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Studies have shown that musicians have more than three times the average risk for hearing loss. The risk of developing a music induced hearing disorder (MIHD) should be a major concern for orchestra musicians. According to Heather Malyuk, AuD, who has worked with both Chicago Lyric Opera Orchestra and National Symphony Orchestra, orchestra exposure to sound is difficult to study due to variables in repertoire and orchestra size. However, more than half of orchestra musicians surveyed have experienced MIHDs.
“These musicians are highly susceptible to MIHDs, including tinnitus (ringing in the ears), hyperacusis (sensitivity), diplacusis (detuned pitch perception), and distortion,” she says. MIHDs are more likely than modest hearing loss to affect a musician’s career, yet they are seldom discussed.
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October 24, 2017
Heather Malyuk, AuD has spoken at ICSOM and ROPA conferences. Her clinic, Soundcheck Audiology (www.soundcheckaudiology.com), features concierge services for orchestras, supporting musicians through hearing wellness and MIHD prevention.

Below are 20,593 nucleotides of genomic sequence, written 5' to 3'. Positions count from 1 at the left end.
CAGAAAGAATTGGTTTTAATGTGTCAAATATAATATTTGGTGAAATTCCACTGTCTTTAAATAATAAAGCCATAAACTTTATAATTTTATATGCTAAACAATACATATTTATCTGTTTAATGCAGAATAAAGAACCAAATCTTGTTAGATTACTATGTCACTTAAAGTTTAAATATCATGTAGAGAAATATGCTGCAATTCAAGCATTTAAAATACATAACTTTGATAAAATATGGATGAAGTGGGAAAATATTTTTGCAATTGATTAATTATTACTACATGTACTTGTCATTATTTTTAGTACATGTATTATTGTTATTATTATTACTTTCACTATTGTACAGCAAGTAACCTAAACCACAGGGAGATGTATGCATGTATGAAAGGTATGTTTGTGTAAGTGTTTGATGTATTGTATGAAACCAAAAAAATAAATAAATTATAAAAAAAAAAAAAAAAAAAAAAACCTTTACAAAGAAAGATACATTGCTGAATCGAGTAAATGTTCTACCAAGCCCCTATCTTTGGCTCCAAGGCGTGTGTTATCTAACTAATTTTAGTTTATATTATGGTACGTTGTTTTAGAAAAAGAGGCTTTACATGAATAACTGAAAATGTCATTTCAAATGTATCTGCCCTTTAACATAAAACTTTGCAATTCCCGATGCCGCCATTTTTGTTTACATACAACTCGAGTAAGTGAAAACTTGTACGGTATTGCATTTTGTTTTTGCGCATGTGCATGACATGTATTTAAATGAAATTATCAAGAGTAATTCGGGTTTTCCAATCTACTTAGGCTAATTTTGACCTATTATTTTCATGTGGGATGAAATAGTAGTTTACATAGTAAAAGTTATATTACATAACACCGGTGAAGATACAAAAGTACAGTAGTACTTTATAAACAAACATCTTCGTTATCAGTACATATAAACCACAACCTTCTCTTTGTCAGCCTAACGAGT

So how can I tell if I have hearing loss?
* I often ask others to repeat themselves
* I have a constant ringing sound in my ears.
* Voices sometimes sound somewhat muffled.
* My television volume is overpowering to others.
* I have problems hearing in a group.
501-778-3868 or 501-922-0053
Sergei Kochkin, Ph.D. – Better Hearing Institute, Washington, DC
Assistance for hearing aids is important because it can greatly improve your quality of life. Here are some issues you should keep in mind as you develop appropriate expectations about what your hearing aids can and cannot do for you:
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